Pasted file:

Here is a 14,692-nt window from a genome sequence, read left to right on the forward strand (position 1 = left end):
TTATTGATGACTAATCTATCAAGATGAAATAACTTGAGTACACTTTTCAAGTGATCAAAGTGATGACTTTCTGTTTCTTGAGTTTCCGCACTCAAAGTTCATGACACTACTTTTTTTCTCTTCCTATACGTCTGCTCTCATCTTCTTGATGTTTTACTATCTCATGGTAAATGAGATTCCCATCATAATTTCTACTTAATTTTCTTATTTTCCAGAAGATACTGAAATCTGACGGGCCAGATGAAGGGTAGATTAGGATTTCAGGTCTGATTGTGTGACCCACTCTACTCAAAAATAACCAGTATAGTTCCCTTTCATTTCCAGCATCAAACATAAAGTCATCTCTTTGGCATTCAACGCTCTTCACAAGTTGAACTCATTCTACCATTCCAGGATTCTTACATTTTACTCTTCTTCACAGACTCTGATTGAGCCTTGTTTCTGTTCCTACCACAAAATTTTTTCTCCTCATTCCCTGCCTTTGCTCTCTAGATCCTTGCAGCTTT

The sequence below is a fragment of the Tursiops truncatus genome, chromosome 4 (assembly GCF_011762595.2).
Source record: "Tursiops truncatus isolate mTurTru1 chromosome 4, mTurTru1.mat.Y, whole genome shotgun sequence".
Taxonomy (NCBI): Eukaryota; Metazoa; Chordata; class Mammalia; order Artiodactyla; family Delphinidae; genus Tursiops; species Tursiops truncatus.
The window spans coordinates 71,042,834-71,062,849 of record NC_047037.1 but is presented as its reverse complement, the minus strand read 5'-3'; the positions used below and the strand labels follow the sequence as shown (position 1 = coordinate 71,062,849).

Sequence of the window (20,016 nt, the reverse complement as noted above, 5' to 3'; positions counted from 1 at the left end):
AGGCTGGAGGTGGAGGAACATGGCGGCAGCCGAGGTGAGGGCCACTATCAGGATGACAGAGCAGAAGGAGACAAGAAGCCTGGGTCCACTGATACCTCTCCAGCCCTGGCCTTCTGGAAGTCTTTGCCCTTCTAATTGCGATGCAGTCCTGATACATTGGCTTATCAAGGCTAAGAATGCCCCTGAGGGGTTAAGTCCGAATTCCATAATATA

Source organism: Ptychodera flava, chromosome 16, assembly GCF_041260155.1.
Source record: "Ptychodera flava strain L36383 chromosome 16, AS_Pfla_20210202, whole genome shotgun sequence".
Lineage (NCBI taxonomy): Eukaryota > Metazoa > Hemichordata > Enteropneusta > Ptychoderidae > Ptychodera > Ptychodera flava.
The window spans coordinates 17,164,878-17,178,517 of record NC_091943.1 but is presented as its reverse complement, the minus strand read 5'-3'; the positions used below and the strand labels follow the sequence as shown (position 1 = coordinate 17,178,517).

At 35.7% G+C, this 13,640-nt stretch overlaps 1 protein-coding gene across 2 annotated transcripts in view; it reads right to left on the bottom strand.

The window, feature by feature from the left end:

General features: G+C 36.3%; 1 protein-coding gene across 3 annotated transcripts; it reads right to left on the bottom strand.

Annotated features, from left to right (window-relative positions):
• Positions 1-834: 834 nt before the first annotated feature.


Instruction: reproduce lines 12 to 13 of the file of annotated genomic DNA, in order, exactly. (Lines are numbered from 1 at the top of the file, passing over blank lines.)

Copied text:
The window spans coordinates 17,164,878-17,178,517 of record NC_091943.1 but is presented as its reverse complement, the minus strand read 5'-3'; the positions used below and the strand labels follow the sequence as shown (position 1 = coordinate 17,178,517).

At 35.7% G+C, this 13,640-nt stretch overlaps 1 protein-coding gene across 2 annotated transcripts in view; it reads right to left on the bottom strand.